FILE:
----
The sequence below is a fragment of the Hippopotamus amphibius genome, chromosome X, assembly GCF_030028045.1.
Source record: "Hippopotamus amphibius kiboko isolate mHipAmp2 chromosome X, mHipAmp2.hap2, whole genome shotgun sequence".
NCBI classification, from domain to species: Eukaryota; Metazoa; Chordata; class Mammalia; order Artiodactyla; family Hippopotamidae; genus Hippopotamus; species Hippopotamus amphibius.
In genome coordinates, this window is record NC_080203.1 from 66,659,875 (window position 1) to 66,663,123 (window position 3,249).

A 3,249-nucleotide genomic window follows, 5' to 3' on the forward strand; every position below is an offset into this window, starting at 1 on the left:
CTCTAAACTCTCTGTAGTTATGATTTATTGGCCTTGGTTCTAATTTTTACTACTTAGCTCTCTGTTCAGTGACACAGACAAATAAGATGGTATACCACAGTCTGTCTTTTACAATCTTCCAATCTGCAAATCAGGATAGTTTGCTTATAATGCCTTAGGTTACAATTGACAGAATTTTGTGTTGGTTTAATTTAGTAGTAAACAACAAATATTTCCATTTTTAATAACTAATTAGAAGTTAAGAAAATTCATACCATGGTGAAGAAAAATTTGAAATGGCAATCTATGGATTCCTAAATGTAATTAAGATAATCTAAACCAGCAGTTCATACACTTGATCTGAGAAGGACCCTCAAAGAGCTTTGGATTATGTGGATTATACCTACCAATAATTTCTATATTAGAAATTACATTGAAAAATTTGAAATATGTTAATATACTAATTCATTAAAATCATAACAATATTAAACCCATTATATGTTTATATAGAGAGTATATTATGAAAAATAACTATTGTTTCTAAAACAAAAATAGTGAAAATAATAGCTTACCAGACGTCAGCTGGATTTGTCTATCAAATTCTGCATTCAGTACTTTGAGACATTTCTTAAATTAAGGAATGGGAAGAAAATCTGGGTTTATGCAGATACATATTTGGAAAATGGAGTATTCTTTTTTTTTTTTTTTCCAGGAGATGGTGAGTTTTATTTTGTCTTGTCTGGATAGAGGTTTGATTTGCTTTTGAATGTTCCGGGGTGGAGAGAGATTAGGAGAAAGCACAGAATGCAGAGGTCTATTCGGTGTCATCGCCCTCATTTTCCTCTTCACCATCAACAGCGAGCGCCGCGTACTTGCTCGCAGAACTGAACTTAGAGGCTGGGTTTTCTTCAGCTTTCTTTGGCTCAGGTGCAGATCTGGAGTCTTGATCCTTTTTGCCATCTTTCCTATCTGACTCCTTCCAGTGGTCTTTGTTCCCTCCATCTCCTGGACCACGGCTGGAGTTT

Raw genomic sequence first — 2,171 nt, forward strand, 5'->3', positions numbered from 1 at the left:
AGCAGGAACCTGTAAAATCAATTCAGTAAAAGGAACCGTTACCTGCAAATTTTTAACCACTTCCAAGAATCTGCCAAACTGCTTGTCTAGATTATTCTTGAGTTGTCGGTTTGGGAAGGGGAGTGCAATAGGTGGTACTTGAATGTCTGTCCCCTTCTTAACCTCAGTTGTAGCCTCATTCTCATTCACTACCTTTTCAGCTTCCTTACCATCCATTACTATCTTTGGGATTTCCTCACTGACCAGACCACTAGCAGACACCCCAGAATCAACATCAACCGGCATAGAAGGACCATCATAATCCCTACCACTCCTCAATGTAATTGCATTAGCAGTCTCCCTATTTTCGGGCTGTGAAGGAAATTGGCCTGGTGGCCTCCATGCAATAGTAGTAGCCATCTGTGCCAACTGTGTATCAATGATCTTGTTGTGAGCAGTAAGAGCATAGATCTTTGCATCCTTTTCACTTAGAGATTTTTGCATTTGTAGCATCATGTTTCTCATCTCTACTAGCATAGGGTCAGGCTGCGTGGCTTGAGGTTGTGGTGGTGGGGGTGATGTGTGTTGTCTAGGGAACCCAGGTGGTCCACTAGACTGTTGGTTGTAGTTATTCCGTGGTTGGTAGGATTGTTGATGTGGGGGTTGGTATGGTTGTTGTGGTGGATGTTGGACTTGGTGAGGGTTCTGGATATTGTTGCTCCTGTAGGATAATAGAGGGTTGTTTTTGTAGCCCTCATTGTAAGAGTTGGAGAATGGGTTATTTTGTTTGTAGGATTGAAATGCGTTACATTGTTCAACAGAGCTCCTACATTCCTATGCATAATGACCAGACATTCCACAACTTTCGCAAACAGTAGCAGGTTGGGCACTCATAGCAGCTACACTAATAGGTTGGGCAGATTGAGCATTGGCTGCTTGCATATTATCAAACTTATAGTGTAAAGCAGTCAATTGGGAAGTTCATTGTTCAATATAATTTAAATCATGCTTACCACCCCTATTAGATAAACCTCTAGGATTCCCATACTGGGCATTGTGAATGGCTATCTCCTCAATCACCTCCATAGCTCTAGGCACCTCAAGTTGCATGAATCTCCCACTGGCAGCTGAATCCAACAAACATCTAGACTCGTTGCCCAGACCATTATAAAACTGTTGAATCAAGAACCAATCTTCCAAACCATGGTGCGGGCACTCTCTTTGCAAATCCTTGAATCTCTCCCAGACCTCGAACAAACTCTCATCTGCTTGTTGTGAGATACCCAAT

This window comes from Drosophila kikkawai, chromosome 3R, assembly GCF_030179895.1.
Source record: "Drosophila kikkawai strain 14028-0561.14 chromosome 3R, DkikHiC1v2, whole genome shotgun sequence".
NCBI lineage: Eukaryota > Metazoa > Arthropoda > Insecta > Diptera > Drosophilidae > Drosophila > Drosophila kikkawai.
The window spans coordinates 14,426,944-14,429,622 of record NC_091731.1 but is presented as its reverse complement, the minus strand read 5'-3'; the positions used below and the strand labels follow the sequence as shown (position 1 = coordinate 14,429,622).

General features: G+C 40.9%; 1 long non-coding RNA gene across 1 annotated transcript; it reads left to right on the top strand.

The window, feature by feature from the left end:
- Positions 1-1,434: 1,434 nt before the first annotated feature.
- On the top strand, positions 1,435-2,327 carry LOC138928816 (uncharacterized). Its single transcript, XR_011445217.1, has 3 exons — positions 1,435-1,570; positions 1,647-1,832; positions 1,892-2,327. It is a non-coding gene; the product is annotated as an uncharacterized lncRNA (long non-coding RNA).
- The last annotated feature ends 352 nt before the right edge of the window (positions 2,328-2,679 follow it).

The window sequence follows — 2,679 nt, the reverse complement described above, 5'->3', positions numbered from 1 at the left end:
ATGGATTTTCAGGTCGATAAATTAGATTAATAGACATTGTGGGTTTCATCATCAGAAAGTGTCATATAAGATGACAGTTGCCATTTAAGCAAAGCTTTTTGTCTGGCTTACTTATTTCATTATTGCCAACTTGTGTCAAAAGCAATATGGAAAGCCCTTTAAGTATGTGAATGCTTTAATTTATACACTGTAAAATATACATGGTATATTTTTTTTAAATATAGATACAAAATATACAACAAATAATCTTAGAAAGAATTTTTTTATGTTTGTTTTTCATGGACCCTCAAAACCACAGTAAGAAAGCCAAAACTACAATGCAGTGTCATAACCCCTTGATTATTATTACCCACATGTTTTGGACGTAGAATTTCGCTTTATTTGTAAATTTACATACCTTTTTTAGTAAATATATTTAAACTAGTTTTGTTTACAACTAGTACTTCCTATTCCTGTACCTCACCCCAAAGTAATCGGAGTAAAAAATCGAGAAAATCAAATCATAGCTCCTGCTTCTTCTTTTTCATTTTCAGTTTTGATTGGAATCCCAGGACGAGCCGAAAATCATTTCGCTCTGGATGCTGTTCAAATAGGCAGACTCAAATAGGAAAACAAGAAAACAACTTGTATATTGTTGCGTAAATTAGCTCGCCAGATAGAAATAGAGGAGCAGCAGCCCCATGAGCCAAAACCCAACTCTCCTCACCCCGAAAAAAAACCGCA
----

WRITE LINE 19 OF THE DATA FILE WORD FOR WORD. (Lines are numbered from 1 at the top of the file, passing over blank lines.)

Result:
ATGGATTTTCAGGTCGATAAATTAGATTAATAGACATTGTGGGTTTCATCATCAGAAAGTGTCATATAAGATGACAGTTGCCATTTAAGCAAAGCTTTTTGTCTGGCTTACTTATTTCATTATTGCCAACTTGTGTCAAAAGCAATATGGAAAGCCCTTTAAGTATGTGAATGCTTTAATTTATACACTGTAAAATATACATGGTATATTTTTTTTAAATATAGATACAAAATATACAACAAATAATCTTAGAAAGAATTTTTTTATGTTTGTTTTTCATGGACCCTCAAAACCACAGTAAGAAAGCCAAAACTACAATGCAGTGTCATAACCCCTTGATTATTATTACCCACATGTTTTGGACGTAGAATTTCGCTTTATTTGTAAATTTACATACCTTTTTTAGTAAATATATTTAAACTAGTTTTGTTTACAACTAGTACTTCCTATTCCTGTACCTCACCCCAAAGTAATCGGAGTAAAAAATCGAGAAAATCAAATCATAGCTCCTGCTTCTTCTTTTTCATTTTCAGTTTTGATTGGAATCCCAGGACGAGCCGAAAATCATTTCGCTCTGGATGCTGTTCAAATAGGCAGACTCAAATAGGAAAACAAGAAAACAACTTGTATATTGTTGCGTAAATTAGCTCGCCAGATAGAAATAGAGGAGCAGCAGCCCCATGAGCCAAAACCCAACTCTCCTCACCCCGAAAAAAAACCGCA